Roaring from the edge of extinction
In times of crisis it is good to hold on to something familiar - something that is known to be reliable, lasting and that cannot fail you. This is what Power Up offers, the essence distilled from 100% AC/DC, a band that neither the worst year in memory, nor the worst circumstances in its history, have been able to stop.
And things didn't looked good, since the appearance of the now distant Rock Or Bust, released in 2014, AC/DC has been on the verge of extinction on several occasions. In fact in 2014 one of their two main composers, Malcolm Young, had to retire from the band because of his damned dementia, drummer Phil Rudd got into a spiral of legal problems that almost put his bones in jail after being convicted of death threats, Brian Johnson also had to retire due to hearing problems - and was replaced by Axl Rose -, and Cliff Williams left the band in the middle of the 2016 tour…
The final blow came in 2017 with the death of Malcolm. Presumably it was then that Angus Young decided that the band could not say goodbye like that, and that if 40 years earlier they had been able to recover from the devastating death of Bon Scott with their best album, Back In Black, now his brother deserved a similar tribute. So he searched among the ideas they had previously sketched out until he found 12 hymns that Malcolm would be proud of, and little by little the rest of the components fell into place. To ‘replace the irreplaceable Malcolm’, there was no one better than his own nephew, Stevie Young, who has inherited several of his uncle's Gretsch Jet Firebirds.
The album opens in style with Realize, a clear heiress to Thunderstruck. Angus still thinks that the best AC/DC song is the one that sounds like AC/DC, something he shared with his brother Malcolm, who chucked away anything that didn't sound like themselves. Because to make a song like those of the Stones, the Ramones or AC/DC, there's no one better than the band itself. Rejection and Shot In The Dark follow the same path, with riffs that are ‘mark of the house’, and a huge force that is hard to believe for a band that has more than 45 years on the boards.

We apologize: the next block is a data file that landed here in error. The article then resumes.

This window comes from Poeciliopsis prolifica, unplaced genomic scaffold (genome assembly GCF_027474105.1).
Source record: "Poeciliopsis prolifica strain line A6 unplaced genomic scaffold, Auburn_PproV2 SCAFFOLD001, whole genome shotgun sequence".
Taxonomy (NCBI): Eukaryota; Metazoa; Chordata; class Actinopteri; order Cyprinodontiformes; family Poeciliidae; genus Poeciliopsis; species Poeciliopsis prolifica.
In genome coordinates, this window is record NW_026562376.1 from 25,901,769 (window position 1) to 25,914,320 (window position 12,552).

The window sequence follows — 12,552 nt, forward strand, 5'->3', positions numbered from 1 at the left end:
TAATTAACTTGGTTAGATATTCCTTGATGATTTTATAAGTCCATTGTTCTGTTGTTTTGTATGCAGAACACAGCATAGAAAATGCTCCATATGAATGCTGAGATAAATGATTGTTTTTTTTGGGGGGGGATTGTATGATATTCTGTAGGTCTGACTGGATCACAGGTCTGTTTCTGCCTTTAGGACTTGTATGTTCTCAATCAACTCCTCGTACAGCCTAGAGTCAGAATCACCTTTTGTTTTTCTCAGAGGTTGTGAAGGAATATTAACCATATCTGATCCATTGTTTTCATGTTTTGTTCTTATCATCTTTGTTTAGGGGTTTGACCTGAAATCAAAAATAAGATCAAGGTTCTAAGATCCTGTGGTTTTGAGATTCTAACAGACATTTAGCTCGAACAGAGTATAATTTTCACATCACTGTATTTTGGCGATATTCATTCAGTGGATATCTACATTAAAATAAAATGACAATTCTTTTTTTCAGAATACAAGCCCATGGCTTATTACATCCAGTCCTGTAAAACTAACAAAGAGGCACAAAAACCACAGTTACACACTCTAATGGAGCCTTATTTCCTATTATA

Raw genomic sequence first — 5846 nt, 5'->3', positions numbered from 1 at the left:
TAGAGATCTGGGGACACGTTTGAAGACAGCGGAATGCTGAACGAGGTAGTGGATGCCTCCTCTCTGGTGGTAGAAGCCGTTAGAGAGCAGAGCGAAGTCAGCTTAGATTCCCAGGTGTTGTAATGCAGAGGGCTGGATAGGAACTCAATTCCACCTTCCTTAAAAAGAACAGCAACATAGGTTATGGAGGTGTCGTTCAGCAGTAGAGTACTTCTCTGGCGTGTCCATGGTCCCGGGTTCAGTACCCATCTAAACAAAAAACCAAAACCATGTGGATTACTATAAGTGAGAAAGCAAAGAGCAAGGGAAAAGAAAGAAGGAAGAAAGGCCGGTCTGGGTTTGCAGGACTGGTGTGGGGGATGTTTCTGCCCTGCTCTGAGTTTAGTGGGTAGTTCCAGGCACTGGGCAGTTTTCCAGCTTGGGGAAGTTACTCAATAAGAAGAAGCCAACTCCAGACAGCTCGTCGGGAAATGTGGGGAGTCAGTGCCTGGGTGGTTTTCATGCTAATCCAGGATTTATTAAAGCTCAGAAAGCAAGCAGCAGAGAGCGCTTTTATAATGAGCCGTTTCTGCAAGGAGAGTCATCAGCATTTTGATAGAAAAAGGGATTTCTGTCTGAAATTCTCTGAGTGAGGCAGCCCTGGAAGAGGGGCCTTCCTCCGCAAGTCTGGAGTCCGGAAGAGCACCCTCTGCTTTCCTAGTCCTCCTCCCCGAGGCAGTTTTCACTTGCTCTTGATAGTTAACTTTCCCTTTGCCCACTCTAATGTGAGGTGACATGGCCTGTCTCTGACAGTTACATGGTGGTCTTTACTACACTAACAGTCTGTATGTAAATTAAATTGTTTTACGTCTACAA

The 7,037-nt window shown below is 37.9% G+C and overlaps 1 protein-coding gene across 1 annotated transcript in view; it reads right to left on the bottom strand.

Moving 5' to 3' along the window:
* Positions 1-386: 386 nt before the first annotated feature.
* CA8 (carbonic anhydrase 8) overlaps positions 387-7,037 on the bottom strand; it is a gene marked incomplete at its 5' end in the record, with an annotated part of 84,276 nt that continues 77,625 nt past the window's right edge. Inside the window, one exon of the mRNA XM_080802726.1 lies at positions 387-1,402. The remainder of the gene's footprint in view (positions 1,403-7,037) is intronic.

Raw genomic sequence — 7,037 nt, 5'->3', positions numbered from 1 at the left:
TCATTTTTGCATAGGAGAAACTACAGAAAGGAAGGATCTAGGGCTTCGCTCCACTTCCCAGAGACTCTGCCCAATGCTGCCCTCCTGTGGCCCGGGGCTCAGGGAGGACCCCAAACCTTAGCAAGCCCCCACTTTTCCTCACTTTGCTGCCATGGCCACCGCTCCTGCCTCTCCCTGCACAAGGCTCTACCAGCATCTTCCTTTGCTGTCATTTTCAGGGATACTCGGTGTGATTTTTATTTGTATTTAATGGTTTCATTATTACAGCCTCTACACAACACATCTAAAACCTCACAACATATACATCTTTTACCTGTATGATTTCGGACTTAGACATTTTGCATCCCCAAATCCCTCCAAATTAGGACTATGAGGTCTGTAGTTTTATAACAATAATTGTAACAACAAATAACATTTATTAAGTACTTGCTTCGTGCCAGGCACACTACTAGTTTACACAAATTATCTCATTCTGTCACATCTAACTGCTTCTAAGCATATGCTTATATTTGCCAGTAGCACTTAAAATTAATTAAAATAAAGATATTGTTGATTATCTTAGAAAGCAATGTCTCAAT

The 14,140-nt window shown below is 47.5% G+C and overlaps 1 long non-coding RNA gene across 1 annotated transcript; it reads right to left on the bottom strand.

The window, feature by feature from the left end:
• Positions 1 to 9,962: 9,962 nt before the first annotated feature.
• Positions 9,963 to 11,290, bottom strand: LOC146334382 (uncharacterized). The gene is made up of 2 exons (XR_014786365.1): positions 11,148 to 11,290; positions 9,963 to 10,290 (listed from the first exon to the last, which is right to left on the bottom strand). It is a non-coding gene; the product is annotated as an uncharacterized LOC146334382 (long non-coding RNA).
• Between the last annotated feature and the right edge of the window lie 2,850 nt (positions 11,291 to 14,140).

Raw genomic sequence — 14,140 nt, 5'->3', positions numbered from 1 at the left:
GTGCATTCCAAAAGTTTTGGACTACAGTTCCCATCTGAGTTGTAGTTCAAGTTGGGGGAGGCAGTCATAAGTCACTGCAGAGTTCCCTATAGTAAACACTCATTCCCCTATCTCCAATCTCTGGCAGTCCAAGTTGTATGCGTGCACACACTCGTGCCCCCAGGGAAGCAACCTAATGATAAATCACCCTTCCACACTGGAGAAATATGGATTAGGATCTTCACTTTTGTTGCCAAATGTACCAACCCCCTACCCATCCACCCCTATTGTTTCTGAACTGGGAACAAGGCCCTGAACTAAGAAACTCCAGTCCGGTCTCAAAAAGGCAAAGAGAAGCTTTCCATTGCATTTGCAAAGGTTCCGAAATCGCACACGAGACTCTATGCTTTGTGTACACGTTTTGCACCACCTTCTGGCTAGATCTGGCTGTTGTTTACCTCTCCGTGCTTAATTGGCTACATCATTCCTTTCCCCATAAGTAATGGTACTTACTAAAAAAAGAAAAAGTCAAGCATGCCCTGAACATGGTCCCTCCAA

Through The Mists Of Time, which would be a blast for most of today's rock bands, is possibly the most meaningful thing the band has ever done, taking their foot off the gas for a moment to remember those who have fallen. But Johnson's menacing voice already tells us from the beginning of Kick You When You're Down that it has been just a little bit of a breather.
Witch's Spell is another blow to the jugular with which they defy the passage of time, reminiscent of Shoot To Thrill; just as Demon Fire has a direct line from Whole Lotta Rosie. In case anyone had any doubts, Angus continues to play as well as ever on each and every one of the twelve songs that make up this album.
Maybe the world and the band are a wreck but the message of Angus and his gang is clear, nobody is going to cry they are going to continue being themselves until the end, one of the biggest fucking rock & roll bands of all times. And when the times seem troubled, what AC/DC does is turn up the amps to 11 and prepare for the storm open-chested, with sculptural riffs, a raspy voice that cuts like sandpaper, and Angus putting the cherry on top with his GS sparking as if he were still a teenager and not a sixty-year-old dressed as a schoolboy. It's a long way to the top in what we call rock & roll, but it's much harder to do what they've achieved - to stay there with dignity.